Since North Eastern USA was our main supporting church area, we spent all 6 of our furloughs (oops!, Home Assignments)at homes for missionaries on ‘furlough’ in New Jersey at the Cedar Lane Missionary Homes. The homes were well constructed and equipped – ranch-style with an uninsulated attic used for storage. Folks there, both staff and other missionaries in residence, were always so kind and helpful and we were thankful for all that was done for us. (As an aside, we were later asked to be the Directors of the Homes and had a further 8 years there on staff.)
One of our ‘furlo’ times there was when milk began to be sold in plastic ‘jugs’ instead of glass. And the plastic ‘jugs’ did not have to be returned to the seller of the milk which saved that hassle.
Being from a ‘back’ area in Tanzania, I thought it would be a good idea to save the empty ‘jugs’ to take back to Africa – we could certainly use them and we could give some to our African friends. So, throughout the year, as a ‘jug’ was emptied of milk and washed out, it was thrown up into the attic. “Saving them to take back to Africa” was my explanation to whoever asked.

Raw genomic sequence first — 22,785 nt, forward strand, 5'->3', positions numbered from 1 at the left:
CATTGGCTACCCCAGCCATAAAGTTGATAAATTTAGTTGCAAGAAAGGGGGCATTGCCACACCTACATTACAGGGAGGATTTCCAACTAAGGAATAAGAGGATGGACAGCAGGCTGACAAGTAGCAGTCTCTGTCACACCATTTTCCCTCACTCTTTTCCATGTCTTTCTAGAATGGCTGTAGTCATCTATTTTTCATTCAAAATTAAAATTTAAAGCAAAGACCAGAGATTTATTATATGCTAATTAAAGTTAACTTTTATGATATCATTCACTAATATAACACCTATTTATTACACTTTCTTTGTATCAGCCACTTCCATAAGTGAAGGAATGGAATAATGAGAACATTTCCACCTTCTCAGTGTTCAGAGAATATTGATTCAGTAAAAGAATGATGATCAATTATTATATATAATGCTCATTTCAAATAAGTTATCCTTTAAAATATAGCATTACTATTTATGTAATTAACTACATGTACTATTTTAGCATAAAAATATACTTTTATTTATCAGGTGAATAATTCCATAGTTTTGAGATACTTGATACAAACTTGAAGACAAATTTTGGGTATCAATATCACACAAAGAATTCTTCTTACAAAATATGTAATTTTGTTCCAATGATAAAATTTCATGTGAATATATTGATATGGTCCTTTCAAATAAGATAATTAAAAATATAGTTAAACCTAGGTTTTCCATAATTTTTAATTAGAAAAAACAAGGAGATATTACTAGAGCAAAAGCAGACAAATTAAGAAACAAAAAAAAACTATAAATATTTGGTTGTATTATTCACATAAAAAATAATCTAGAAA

Our year in the States was now up. Time to get packed up and get ready to go back. I went up into the attic to get the ‘jugs’ and saw a huge – and I mean HUGE! – pile of empty milk containers. Did I say that I “threw” them into the attic over the year? I certainly had no idea just how many were accumulating up there! Missionary Mentality at its best!!
Needless to say, ‘downsizing and disposing’ was the order of the day. All I had was a smaller Plymouth sedan and it took several trips to the dump to dispose of most of them. We did take a few out and used them for several years. The ones I did take, I filled up with powdered milk and that came in very handy out where we lived. But, in short order, plastic ‘jugs’ and other plastic containers started appearing commercially in Tanzania and were easily available to all.
Since then, plastic ‘jugs’ that come into our household, when emptied, are crushed and disposed of in the proper trash pickup. So much for good intentions!